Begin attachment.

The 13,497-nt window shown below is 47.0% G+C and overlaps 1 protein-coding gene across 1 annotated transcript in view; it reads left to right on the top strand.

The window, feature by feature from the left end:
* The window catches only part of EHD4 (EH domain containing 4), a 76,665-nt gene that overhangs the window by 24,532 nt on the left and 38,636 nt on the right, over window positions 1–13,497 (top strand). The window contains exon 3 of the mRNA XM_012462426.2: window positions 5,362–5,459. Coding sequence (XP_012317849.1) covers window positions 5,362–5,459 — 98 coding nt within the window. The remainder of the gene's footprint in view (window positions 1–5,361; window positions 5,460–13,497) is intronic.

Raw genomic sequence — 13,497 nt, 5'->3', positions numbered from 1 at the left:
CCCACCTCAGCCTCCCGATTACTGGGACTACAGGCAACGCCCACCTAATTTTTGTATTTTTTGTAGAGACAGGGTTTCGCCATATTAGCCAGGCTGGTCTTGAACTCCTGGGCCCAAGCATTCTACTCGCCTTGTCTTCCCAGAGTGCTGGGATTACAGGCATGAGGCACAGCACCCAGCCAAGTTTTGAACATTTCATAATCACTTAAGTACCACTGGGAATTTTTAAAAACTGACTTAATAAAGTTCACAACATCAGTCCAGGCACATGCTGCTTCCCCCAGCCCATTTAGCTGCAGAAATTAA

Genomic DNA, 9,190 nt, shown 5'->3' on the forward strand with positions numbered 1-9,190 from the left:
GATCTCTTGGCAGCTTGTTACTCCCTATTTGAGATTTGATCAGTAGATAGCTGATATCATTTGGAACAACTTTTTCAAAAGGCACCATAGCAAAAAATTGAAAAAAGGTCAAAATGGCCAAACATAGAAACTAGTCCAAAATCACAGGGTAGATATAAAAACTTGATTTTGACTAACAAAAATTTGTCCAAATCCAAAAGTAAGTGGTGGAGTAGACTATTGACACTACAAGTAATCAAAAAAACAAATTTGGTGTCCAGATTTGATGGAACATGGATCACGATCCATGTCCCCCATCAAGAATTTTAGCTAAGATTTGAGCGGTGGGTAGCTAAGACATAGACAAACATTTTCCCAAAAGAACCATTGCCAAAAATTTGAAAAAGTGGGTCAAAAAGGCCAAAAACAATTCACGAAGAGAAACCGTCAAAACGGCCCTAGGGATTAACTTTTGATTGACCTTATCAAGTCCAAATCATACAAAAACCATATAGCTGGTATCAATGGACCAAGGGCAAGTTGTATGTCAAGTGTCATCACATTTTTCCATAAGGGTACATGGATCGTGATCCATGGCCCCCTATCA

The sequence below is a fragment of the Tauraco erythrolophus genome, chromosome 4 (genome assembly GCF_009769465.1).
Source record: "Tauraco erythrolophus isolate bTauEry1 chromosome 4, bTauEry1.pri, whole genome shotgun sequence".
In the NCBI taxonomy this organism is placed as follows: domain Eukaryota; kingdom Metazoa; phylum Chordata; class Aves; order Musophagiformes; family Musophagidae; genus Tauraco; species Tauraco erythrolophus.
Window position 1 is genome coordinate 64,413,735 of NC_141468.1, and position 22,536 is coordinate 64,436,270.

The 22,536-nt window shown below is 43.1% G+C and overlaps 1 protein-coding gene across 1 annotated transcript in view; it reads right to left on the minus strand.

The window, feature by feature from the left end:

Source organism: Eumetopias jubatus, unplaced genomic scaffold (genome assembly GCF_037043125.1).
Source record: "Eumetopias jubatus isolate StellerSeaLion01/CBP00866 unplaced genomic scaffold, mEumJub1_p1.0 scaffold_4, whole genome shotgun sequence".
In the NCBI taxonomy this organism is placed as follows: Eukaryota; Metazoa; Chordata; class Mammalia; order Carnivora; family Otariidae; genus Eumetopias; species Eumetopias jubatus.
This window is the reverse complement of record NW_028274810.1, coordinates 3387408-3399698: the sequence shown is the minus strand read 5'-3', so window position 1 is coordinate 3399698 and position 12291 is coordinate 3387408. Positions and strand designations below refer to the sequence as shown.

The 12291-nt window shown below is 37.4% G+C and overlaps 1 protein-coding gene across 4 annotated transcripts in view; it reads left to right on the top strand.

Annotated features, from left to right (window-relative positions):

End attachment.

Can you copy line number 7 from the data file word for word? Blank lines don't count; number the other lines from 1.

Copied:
GATCTCTTGGCAGCTTGTTACTCCCTATTTGAGATTTGATCAGTAGATAGCTGATATCATTTGGAACAACTTTTTCAAAAGGCACCATAGCAAAAAATTGAAAAAAGGTCAAAATGGCCAAACATAGAAACTAGTCCAAAATCACAGGGTAGATATAAAAACTTGATTTTGACTAACAAAAATTTGTCCAAATCCAAAAGTAAGTGGTGGAGTAGACTATTGACACTACAAGTAATCAAAAAAACAAATTTGGTGTCCAGATTTGATGGAACATGGATCACGATCCATGTCCCCCATCAAGAATTTTAGCTAAGATTTGAGCGGTGGGTAGCTAAGACATAGACAAACATTTTCCCAAAAGAACCATTGCCAAAAATTTGAAAAAGTGGGTCAAAAAGGCCAAAAACAATTCACGAAGAGAAACCGTCAAAACGGCCCTAGGGATTAACTTTTGATTGACCTTATCAAGTCCAAATCATACAAAAACCATATAGCTGGTATCAATGGACCAAGGGCAAGTTGTATGTCAAGTGTCATCACATTTTTCCATAAGGGTACATGGATCGTGATCCATGGCCCCCTATCA